Nearshore Americas

Google-Led Consortium to Build Submarine Cable Linking the Americas with Africa

A consortium comprised of Google Inc. and three telecom operators has announced plans to construct a fiber-optic cable network linking Brazil with the United States, Africa and Uruguay.

Reports say the project will enhance Google ‘s control over Internet provision across the Americas, where it heavily dominates the search engine market.

At a press conference in the Brazilian city of Sao Paulo, the consortium stated that the new submarine cable will be ready by the end of 2016 and that it will expand the bandwidth of existing cable systems by 64 terabytes per second.

Brazil’s Algar Telecom, Uruguayan carrier Antel and African cable operator Angola Cables are the telecom firms involved in the project.

The first leg of the project will see Algar Telecom and Google roll out submarine cables connecting the Brazilian cities of Santos and Fortaleza to Boca Raton, Florida.

Antel will then start building an undersea cable to connect Brazil with Uruguay, while Angola Cables will roll out cables to link Angola with Brazil’s Fortaleza, where it will also operate a data center.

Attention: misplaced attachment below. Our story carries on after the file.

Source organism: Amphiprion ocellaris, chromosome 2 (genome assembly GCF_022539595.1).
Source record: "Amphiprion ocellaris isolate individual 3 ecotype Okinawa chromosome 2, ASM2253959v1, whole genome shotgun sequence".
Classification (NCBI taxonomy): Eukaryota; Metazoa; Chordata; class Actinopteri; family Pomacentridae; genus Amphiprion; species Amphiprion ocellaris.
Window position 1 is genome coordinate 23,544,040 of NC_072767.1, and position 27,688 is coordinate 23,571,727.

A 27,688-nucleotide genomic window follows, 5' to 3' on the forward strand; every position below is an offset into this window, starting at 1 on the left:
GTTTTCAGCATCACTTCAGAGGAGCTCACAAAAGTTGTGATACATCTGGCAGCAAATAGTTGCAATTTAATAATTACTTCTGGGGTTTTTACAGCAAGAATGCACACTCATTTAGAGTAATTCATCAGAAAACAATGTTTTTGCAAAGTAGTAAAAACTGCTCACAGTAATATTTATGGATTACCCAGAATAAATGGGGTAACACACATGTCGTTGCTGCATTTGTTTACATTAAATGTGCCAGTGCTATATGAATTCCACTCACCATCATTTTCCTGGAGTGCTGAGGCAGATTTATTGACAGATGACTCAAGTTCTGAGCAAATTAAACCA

The cable network, estimated to be about 10,000 kilometers (about 6,560 miles) in length, will cost the consortium more than US$500 million.

This is the second international cable network Google will have taken part in after the construction of trans-Pacific submarine cable network that linked Japan with the United States in 2010. Internet firms like Google are showing increasing interest in building broadband infrastructure as it enables them to control all aspects of Internet access.

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Narayan Ammachchi

News Editor for Nearshore Americas, Narayan Ammachchi is a career journalist with a decade of experience in politics and international business. He works out of his base in the Indian Silicon City of Bangalore.

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